I wonder if Roy has seen the President. Aunt Winifred says she does not doubt it.
January 27, 2010 8:42 PM Subscribe
About 2% of the US population died while serving in the military during the US Civil War, roughly equivalent to about six million people today. A few years after the war the best selling book at 100,000 copies was Elizabeth Stuart Phelps
' The Gates Ajar
, which deals mainly with heaven and what exactly happens there. Spoilers follow.The Gates Ajar
is painfully (or perhaps bracingly) un-ironic. As befits a grieving era it opens by breaking the heart of its protagonist Mary Cabot with the battle death of her brother, leaving her without immediate family much like the author. Cabot's grief and rejection of conventional comfort are convincingly rendered. Cabot's Aunt Winifred shows up and the bulk of the book is a classic dialog with Aunt Winifred explaining what happens in heaven. Including the corporeality of heaven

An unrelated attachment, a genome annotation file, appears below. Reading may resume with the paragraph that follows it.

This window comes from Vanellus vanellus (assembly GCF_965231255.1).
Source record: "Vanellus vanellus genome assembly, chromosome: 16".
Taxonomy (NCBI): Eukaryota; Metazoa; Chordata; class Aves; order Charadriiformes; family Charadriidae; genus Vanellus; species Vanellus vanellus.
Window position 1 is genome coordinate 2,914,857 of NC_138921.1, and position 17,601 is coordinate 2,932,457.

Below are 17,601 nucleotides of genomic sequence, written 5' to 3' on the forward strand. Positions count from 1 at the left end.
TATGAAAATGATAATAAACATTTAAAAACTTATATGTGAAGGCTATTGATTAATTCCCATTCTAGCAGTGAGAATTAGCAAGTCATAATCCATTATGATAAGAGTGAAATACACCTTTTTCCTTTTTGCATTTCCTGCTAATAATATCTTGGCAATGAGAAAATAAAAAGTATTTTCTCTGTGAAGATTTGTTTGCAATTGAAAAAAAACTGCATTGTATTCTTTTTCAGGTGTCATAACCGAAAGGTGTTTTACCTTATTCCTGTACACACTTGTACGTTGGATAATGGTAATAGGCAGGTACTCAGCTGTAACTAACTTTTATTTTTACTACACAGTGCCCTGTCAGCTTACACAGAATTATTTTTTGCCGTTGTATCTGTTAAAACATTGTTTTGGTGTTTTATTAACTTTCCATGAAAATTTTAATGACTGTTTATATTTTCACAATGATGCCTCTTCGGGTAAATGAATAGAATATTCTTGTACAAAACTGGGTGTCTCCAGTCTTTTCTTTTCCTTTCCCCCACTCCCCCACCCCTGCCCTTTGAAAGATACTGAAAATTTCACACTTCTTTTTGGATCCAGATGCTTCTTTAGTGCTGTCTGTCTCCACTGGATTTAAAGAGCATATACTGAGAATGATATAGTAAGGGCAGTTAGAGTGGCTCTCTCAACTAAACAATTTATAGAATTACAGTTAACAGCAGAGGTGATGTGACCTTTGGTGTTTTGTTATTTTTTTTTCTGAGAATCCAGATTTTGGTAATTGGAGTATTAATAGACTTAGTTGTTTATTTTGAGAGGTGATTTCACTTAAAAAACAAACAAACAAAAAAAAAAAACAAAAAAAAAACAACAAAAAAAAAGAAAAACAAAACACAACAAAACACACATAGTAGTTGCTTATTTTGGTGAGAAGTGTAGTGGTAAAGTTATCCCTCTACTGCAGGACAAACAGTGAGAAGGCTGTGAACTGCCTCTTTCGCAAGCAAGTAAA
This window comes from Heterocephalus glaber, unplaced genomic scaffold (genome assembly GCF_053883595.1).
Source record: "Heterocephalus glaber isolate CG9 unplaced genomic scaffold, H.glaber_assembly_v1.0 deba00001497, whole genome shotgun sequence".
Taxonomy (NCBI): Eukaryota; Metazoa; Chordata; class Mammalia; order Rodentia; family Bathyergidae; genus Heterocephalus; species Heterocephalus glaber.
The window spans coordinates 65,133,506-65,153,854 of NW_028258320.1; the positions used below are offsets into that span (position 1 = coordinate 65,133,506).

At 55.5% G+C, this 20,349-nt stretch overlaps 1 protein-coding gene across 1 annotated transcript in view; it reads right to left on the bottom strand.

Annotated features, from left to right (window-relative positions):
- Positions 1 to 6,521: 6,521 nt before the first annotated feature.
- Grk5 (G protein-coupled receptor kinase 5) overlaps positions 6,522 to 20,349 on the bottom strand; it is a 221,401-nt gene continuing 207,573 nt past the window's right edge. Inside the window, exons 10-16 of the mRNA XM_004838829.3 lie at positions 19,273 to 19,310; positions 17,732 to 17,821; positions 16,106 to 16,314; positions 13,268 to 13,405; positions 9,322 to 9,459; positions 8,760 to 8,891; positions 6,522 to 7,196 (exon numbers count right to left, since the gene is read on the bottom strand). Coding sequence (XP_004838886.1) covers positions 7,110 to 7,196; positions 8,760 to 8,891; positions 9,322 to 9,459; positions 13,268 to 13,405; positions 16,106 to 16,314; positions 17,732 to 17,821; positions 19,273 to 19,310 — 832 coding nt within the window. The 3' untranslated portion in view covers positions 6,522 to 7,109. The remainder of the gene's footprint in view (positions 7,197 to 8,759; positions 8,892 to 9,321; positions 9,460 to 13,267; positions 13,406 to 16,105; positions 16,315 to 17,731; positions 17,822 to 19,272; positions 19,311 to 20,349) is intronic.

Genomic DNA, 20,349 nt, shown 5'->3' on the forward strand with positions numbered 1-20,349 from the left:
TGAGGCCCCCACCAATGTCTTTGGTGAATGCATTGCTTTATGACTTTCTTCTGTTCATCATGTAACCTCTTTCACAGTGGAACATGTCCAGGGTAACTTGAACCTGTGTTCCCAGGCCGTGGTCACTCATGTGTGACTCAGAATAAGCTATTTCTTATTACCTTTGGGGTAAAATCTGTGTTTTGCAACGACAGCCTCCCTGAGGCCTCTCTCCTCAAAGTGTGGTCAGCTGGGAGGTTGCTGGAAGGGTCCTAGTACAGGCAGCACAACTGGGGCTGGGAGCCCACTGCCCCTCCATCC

, what happens to resurrected bodies
, what children do in heaven
and the physical location of heaven
. More exemplary tragedies are described for the edification of all involved.
According to James Hart's The Popular Book: A History
the success of The Gates Ajar
led not only to its three sequels (Beyond the Gates
, The Gates Between
and Within the Gates)
but also to a minor flowering of imitators lasting until the end of the 1870s "When memories of the Civil War dimmed, many Americans became aware the war had made them a powerful people, and subconsciously they found the religious novel and its first cousin , the domestic novel, too provincial for their tastes." Mark Twain's Captain Stormfeld's Visit to Heaven
was published in 1905, four years after the last of the Gates novels and is a parody of the genre.
This book was brought to my attention through Professor David Blights lectures on the The Civil War and Reconstruction Era, 1845-1877, available at Open Yale.